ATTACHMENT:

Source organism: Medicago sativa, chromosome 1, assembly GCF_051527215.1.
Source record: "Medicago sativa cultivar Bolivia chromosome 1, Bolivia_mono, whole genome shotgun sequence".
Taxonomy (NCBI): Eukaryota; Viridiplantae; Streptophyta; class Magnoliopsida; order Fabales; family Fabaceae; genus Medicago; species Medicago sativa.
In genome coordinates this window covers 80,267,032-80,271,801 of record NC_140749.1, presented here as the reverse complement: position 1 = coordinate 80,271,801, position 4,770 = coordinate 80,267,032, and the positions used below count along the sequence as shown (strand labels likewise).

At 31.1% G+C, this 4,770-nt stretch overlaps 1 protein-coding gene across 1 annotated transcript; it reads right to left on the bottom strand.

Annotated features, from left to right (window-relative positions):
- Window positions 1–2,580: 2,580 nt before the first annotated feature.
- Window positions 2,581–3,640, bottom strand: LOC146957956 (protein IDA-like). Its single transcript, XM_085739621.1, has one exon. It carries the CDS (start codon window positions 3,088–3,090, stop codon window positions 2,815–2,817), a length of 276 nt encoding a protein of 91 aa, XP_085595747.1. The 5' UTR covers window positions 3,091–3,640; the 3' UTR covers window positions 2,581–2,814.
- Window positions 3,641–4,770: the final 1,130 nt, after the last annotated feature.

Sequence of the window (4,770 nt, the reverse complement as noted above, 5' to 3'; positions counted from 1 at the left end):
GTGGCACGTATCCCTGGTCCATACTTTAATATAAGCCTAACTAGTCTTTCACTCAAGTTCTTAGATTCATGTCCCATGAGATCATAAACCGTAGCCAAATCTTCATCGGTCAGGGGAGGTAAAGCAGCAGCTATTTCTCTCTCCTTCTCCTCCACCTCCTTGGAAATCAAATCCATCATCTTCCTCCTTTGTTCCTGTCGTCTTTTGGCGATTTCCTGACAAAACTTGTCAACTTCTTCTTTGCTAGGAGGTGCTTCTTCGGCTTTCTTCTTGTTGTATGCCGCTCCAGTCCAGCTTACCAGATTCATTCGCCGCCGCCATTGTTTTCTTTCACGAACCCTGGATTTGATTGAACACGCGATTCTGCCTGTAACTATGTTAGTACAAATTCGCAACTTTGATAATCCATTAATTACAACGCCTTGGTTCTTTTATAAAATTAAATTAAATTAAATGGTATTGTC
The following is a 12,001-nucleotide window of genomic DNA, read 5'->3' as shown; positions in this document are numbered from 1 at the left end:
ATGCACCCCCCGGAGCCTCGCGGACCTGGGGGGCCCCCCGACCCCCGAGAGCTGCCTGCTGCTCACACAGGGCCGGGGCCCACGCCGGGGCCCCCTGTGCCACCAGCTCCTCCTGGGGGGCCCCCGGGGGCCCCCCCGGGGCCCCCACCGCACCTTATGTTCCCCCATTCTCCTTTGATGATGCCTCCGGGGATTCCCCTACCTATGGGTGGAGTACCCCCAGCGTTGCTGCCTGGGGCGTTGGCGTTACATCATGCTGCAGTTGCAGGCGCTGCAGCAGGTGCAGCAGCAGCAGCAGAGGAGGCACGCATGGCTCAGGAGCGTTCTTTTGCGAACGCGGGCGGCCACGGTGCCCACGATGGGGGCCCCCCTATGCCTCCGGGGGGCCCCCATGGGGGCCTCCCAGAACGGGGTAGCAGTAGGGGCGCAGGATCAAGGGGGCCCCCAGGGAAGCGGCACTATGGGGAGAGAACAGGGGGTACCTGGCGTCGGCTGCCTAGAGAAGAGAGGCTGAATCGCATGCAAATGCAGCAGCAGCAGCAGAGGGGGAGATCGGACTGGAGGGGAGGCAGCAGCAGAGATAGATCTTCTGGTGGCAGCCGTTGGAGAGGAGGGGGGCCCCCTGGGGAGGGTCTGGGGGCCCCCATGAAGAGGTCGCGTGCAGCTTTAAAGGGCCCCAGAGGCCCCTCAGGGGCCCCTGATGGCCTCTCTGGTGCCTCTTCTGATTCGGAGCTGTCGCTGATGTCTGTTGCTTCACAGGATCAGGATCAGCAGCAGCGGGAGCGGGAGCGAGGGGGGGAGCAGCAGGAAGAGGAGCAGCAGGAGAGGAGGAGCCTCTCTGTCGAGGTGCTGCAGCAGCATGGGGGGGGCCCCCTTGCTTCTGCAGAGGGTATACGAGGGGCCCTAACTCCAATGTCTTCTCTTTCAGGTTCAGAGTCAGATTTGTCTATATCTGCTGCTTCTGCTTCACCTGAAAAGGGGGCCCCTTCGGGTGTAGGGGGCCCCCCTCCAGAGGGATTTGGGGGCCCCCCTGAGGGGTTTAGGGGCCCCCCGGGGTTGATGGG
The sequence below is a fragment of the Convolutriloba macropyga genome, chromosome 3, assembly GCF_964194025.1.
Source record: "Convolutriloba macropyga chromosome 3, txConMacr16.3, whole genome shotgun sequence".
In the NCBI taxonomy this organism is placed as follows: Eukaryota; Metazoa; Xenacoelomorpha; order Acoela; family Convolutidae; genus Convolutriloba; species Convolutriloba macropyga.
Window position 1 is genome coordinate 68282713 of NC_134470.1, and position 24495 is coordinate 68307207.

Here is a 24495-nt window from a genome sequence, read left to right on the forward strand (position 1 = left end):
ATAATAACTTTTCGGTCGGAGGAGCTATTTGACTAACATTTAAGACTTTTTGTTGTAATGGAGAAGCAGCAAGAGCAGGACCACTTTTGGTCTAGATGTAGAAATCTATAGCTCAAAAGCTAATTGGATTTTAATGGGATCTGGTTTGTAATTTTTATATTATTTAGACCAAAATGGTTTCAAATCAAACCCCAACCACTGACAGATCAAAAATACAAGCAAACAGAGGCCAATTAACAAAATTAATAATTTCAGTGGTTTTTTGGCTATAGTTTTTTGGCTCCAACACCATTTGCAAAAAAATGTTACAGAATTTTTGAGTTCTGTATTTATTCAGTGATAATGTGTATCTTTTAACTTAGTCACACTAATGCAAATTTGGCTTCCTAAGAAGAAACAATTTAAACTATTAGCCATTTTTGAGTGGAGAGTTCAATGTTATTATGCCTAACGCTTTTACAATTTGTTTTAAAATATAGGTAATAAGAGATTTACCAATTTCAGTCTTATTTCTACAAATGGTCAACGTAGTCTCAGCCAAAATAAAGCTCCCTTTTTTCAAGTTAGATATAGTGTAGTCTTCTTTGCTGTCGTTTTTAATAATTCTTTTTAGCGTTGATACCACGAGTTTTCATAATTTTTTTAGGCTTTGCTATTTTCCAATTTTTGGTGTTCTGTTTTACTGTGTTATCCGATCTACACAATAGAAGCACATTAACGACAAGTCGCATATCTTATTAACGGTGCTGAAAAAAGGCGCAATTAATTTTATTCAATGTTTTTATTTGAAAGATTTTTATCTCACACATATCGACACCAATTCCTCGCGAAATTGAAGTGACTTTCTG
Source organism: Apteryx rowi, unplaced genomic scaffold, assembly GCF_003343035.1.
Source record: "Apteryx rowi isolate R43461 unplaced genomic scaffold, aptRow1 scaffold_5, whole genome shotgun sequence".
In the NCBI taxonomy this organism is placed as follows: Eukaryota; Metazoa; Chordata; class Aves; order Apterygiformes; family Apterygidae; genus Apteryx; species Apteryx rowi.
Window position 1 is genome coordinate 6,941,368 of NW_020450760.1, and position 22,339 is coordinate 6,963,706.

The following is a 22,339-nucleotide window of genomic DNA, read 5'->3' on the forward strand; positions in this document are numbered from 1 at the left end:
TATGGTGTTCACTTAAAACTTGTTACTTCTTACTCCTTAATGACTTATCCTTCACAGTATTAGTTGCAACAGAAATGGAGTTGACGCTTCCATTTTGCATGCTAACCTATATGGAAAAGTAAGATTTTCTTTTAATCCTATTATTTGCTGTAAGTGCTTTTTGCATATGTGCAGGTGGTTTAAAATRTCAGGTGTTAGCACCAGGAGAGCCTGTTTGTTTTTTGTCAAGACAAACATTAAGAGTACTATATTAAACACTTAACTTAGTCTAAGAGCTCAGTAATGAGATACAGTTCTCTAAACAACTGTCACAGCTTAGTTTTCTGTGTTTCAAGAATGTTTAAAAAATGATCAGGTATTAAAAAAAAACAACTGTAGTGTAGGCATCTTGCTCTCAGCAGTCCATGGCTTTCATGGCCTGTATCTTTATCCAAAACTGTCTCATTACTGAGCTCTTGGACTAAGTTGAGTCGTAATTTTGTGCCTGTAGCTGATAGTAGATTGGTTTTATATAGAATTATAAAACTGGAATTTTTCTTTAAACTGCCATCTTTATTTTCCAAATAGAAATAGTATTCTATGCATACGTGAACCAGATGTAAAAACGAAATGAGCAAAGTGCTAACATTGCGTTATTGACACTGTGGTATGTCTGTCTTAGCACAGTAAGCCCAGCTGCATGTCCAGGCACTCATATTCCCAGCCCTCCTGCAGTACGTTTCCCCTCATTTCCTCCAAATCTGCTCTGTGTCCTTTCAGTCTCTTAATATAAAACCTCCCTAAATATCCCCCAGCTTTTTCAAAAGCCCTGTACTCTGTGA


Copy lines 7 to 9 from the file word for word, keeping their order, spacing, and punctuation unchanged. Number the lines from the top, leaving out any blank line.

- Window positions 1–2,580: 2,580 nt before the first annotated feature.
- Window positions 2,581–3,640, bottom strand: LOC146957956 (protein IDA-like). Its single transcript, XM_085739621.1, has one exon. It carries the CDS (start codon window positions 3,088–3,090, stop codon window positions 2,815–2,817), a length of 276 nt encoding a protein of 91 aa, XP_085595747.1. The 5' UTR covers window positions 3,091–3,640; the 3' UTR covers window positions 2,581–2,814.
- Window positions 3,641–4,770: the final 1,130 nt, after the last annotated feature.